Newspaper article The Florida Times Union

Whitney Lab Seeks Citizen Scientists; Volunteers Are Needed to Boost Oyster Population

Newspaper article The Florida Times Union

Whitney Lab Seeks Citizen Scientists; Volunteers Are Needed to Boost Oyster Population

Article excerpt

Byline: Stuart Korfhage

One of the world's favorite edible and useful sea creatures, the oyster, is facing decline, and the Whitney Laboratory for Marine Bioscience is trying to reverse the trend.

And the staff at Whitney is asking for a little help. It wants people interested in becoming oyster farmers.

The project is part of the lab's oyster restoration initiative. It requires 50 volunteers who live along the waterways between St. Augustine and Palm Coast.

To participate, volunteers are required to own a saltwater dock anywhere between St. Augustine and Palm Coast where oysters naturally grow; attend a short workshop to learn how to be an oyster gardener; commit to approximately one to two hours per week to monitor, maintain and record data; and be able to lift 30 pounds.

Volunteers will monitor their oyster habitats for about one year, then return the oysters to the lab for use in restoration projects.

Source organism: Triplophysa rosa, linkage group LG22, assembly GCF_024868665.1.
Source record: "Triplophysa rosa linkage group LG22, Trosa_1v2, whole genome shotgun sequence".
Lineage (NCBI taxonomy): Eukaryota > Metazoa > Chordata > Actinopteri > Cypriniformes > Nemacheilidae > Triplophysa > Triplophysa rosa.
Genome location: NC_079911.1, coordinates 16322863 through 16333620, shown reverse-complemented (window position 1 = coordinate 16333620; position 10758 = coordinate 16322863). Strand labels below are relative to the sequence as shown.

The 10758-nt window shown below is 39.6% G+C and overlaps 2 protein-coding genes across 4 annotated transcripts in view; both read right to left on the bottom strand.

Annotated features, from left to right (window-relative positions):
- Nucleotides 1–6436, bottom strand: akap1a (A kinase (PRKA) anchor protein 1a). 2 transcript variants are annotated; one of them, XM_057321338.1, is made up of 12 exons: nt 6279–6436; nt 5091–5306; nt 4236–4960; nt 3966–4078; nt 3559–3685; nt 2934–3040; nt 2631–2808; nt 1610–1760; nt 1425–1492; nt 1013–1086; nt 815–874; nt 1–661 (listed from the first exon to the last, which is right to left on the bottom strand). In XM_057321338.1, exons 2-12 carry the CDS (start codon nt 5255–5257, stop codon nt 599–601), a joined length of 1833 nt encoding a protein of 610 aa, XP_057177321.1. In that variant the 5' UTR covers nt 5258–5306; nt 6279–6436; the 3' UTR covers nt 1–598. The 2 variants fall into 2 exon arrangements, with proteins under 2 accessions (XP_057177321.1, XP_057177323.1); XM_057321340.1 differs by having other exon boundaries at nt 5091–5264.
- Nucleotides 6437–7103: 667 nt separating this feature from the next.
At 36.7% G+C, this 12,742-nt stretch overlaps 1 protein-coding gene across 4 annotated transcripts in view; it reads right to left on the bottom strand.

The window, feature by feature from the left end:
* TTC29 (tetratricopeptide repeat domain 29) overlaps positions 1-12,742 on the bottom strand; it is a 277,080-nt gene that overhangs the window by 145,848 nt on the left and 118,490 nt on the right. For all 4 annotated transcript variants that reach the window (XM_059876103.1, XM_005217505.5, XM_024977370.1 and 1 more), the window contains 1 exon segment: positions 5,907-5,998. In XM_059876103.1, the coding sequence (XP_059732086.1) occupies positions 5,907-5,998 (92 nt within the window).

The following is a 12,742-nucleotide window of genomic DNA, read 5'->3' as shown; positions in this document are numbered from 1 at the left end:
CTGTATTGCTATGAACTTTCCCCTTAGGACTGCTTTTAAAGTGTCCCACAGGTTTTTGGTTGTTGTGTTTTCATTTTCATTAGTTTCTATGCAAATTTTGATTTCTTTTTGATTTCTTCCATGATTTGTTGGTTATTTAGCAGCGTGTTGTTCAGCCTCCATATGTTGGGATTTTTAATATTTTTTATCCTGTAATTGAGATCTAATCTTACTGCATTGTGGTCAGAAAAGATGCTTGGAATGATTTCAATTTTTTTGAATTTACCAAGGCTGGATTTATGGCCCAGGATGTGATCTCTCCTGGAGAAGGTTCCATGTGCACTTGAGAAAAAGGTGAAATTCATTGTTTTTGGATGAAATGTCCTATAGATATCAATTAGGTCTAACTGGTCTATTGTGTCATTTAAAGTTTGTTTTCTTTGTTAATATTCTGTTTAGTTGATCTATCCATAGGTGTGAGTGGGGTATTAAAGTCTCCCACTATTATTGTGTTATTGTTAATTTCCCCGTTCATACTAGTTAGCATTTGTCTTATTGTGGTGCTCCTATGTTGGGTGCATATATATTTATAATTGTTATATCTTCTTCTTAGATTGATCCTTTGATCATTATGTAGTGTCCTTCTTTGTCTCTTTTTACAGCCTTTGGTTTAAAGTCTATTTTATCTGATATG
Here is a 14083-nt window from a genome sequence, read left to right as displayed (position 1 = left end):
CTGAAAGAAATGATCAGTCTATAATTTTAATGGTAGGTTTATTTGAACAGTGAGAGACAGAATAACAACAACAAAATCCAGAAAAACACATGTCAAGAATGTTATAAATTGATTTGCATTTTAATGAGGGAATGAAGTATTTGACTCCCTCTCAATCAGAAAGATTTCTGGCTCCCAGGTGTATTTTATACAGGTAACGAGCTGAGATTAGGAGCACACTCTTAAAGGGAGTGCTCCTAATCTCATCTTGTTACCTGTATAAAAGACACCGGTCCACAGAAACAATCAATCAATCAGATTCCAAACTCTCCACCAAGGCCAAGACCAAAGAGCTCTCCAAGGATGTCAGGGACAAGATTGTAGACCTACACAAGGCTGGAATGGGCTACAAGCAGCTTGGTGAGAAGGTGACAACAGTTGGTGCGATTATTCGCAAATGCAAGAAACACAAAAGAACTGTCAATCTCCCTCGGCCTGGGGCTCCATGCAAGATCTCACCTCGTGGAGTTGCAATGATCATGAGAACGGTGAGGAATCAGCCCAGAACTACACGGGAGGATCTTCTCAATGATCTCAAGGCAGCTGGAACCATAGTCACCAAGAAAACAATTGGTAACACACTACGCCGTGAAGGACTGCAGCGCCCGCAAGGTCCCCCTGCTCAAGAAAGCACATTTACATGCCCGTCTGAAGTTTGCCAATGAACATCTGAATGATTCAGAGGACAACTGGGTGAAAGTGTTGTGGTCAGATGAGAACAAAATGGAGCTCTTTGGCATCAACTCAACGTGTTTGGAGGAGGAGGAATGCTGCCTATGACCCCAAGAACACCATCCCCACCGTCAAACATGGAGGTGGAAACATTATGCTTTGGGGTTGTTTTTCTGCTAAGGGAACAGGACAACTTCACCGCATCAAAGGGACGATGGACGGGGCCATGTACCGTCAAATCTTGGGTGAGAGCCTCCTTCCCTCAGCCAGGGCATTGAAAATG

The reason for the project is stewardship of the coastal waters, said Jessica Long, the lab's director of development and external relations.

"We know it's something we can deploy in this area," she said. "We're really working to restore the oyster population along the coast. We definitely have lost oysters all over the world."

Trouble harvesting oysters is nothing new. In Florida, the Apalachicola Bay oyster season is limited for both recreational and commercial harvesting, and it is closed entirely on weekends. The area has been plagued with shortages over the last several years.

The shortages are not only bad news for those looking at oysters as a food source but for the overall water quality in areas where they are - or were - naturally prevalent.

"They are very important in waterways because they clean a substantial amount of water," Long said of the filter feeders. …

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